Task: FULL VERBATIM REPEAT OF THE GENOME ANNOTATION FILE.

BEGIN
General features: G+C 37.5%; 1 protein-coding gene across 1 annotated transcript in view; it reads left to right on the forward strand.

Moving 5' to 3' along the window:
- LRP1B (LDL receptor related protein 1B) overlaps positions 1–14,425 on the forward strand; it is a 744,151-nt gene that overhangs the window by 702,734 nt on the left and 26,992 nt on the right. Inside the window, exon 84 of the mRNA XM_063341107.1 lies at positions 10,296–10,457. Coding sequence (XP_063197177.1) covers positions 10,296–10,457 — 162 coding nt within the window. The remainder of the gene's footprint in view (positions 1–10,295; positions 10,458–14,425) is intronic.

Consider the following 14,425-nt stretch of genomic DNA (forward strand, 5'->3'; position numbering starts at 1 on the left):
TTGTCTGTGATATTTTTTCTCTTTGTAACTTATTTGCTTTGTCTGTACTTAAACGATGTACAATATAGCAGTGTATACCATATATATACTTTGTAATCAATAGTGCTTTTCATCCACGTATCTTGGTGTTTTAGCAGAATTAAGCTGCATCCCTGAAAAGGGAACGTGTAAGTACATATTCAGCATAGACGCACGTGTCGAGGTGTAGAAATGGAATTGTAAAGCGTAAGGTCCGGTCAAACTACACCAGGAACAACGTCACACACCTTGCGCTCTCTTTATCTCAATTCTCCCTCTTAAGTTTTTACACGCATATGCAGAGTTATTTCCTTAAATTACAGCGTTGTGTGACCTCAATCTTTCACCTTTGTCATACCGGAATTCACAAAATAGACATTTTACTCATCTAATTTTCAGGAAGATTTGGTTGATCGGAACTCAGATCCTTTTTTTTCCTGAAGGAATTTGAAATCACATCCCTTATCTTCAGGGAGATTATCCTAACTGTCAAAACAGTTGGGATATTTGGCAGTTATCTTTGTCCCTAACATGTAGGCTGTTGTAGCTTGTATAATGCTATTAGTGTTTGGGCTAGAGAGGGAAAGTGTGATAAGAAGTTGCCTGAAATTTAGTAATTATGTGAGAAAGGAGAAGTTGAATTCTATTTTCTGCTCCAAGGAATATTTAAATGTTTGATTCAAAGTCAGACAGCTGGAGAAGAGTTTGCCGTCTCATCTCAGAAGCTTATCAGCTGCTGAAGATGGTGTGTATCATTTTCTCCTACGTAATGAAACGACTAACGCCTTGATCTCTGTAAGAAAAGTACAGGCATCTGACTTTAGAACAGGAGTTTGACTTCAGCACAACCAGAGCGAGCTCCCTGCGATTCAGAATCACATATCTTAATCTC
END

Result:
General features: G+C 37.5%; 1 protein-coding gene across 1 annotated transcript in view; it reads left to right on the forward strand.

Moving 5' to 3' along the window:
- LRP1B (LDL receptor related protein 1B) overlaps positions 1–14,425 on the forward strand; it is a 744,151-nt gene that overhangs the window by 702,734 nt on the left and 26,992 nt on the right. Inside the window, exon 84 of the mRNA XM_063341107.1 lies at positions 10,296–10,457. Coding sequence (XP_063197177.1) covers positions 10,296–10,457 — 162 coding nt within the window. The remainder of the gene's footprint in view (positions 1–10,295; positions 10,458–14,425) is intronic.

Consider the following 14,425-nt stretch of genomic DNA (forward strand, 5'->3'; position numbering starts at 1 on the left):
TTGTCTGTGATATTTTTTCTCTTTGTAACTTATTTGCTTTGTCTGTACTTAAACGATGTACAATATAGCAGTGTATACCATATATATACTTTGTAATCAATAGTGCTTTTCATCCACGTATCTTGGTGTTTTAGCAGAATTAAGCTGCATCCCTGAAAAGGGAACGTGTAAGTACATATTCAGCATAGACGCACGTGTCGAGGTGTAGAAATGGAATTGTAAAGCGTAAGGTCCGGTCAAACTACACCAGGAACAACGTCACACACCTTGCGCTCTCTTTATCTCAATTCTCCCTCTTAAGTTTTTACACGCATATGCAGAGTTATTTCCTTAAATTACAGCGTTGTGTGACCTCAATCTTTCACCTTTGTCATACCGGAATTCACAAAATAGACATTTTACTCATCTAATTTTCAGGAAGATTTGGTTGATCGGAACTCAGATCCTTTTTTTTCCTGAAGGAATTTGAAATCACATCCCTTATCTTCAGGGAGATTATCCTAACTGTCAAAACAGTTGGGATATTTGGCAGTTATCTTTGTCCCTAACATGTAGGCTGTTGTAGCTTGTATAATGCTATTAGTGTTTGGGCTAGAGAGGGAAAGTGTGATAAGAAGTTGCCTGAAATTTAGTAATTATGTGAGAAAGGAGAAGTTGAATTCTATTTTCTGCTCCAAGGAATATTTAAATGTTTGATTCAAAGTCAGACAGCTGGAGAAGAGTTTGCCGTCTCATCTCAGAAGCTTATCAGCTGCTGAAGATGGTGTGTATCATTTTCTCCTACGTAATGAAACGACTAACGCCTTGATCTCTGTAAGAAAAGTACAGGCATCTGACTTTAGAACAGGAGTTTGACTTCAGCACAACCAGAGCGAGCTCCCTGCGATTCAGAATCACATATCTTAATCTC